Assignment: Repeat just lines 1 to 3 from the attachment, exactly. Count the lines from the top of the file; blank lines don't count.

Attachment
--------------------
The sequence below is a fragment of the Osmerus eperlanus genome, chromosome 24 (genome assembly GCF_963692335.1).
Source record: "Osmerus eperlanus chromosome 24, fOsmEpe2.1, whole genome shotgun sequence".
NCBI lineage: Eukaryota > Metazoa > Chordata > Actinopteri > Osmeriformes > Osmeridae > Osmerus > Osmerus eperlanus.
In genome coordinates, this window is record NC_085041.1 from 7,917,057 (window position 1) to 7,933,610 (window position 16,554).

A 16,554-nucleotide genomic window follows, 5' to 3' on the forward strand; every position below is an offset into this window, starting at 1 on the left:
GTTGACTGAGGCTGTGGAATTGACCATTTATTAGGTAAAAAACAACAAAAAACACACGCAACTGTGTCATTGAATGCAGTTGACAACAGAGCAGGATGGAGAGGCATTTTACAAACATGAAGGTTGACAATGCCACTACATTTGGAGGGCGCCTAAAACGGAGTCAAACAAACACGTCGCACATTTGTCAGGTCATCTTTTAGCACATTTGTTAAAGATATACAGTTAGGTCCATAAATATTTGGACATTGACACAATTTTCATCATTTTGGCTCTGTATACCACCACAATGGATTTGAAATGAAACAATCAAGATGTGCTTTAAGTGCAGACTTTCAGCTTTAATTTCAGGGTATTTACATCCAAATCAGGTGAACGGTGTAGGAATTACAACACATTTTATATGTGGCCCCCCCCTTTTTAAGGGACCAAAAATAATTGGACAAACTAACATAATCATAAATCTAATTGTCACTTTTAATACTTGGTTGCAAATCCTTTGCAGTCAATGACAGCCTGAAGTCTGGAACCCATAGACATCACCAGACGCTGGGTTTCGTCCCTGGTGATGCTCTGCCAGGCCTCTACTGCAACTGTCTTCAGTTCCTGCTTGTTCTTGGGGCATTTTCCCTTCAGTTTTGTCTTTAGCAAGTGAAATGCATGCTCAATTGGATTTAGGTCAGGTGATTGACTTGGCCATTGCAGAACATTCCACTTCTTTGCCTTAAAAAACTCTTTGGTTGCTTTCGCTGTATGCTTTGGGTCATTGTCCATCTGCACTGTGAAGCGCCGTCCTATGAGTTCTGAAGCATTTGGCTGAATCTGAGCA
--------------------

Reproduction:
The sequence below is a fragment of the Osmerus eperlanus genome, chromosome 24 (genome assembly GCF_963692335.1).
Source record: "Osmerus eperlanus chromosome 24, fOsmEpe2.1, whole genome shotgun sequence".
NCBI lineage: Eukaryota > Metazoa > Chordata > Actinopteri > Osmeriformes > Osmeridae > Osmerus > Osmerus eperlanus.